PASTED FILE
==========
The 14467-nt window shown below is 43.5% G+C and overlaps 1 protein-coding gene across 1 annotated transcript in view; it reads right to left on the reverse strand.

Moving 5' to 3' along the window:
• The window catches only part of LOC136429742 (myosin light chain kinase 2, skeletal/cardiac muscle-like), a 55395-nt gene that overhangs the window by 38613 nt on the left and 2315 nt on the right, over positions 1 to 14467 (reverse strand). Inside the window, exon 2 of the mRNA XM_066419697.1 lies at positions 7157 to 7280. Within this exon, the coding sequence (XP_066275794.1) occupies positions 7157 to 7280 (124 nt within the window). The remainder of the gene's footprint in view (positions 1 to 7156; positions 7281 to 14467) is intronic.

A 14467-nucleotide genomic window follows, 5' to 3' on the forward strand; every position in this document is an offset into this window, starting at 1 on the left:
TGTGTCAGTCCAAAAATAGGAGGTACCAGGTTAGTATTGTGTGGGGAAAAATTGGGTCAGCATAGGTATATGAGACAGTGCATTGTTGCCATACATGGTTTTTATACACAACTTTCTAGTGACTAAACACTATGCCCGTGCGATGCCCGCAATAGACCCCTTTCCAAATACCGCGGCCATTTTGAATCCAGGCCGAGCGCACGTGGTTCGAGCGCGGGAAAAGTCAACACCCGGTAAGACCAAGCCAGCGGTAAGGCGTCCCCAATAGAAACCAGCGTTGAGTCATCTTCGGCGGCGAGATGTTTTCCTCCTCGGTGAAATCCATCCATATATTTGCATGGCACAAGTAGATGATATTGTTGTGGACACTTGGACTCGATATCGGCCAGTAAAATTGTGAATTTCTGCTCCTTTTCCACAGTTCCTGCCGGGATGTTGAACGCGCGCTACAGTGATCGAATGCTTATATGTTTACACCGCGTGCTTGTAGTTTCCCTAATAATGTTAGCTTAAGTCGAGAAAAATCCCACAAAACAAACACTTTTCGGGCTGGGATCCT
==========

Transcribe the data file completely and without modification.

The 14467-nt window shown below is 43.5% G+C and overlaps 1 protein-coding gene across 1 annotated transcript in view; it reads right to left on the reverse strand.

Moving 5' to 3' along the window:
• The window catches only part of LOC136429742 (myosin light chain kinase 2, skeletal/cardiac muscle-like), a 55395-nt gene that overhangs the window by 38613 nt on the left and 2315 nt on the right, over positions 1 to 14467 (reverse strand). Inside the window, exon 2 of the mRNA XM_066419697.1 lies at positions 7157 to 7280. Within this exon, the coding sequence (XP_066275794.1) occupies positions 7157 to 7280 (124 nt within the window). The remainder of the gene's footprint in view (positions 1 to 7156; positions 7281 to 14467) is intronic.

A 14467-nucleotide genomic window follows, 5' to 3' on the forward strand; every position in this document is an offset into this window, starting at 1 on the left:
TGTGTCAGTCCAAAAATAGGAGGTACCAGGTTAGTATTGTGTGGGGAAAAATTGGGTCAGCATAGGTATATGAGACAGTGCATTGTTGCCATACATGGTTTTTATACACAACTTTCTAGTGACTAAACACTATGCCCGTGCGATGCCCGCAATAGACCCCTTTCCAAATACCGCGGCCATTTTGAATCCAGGCCGAGCGCACGTGGTTCGAGCGCGGGAAAAGTCAACACCCGGTAAGACCAAGCCAGCGGTAAGGCGTCCCCAATAGAAACCAGCGTTGAGTCATCTTCGGCGGCGAGATGTTTTCCTCCTCGGTGAAATCCATCCATATATTTGCATGGCACAAGTAGATGATATTGTTGTGGACACTTGGACTCGATATCGGCCAGTAAAATTGTGAATTTCTGCTCCTTTTCCACAGTTCCTGCCGGGATGTTGAACGCGCGCTACAGTGATCGAATGCTTATATGTTTACACCGCGTGCTTGTAGTTTCCCTAATAATGTTAGCTTAAGTCGAGAAAAATCCCACAAAACAAACACTTTTCGGGCTGGGATCCT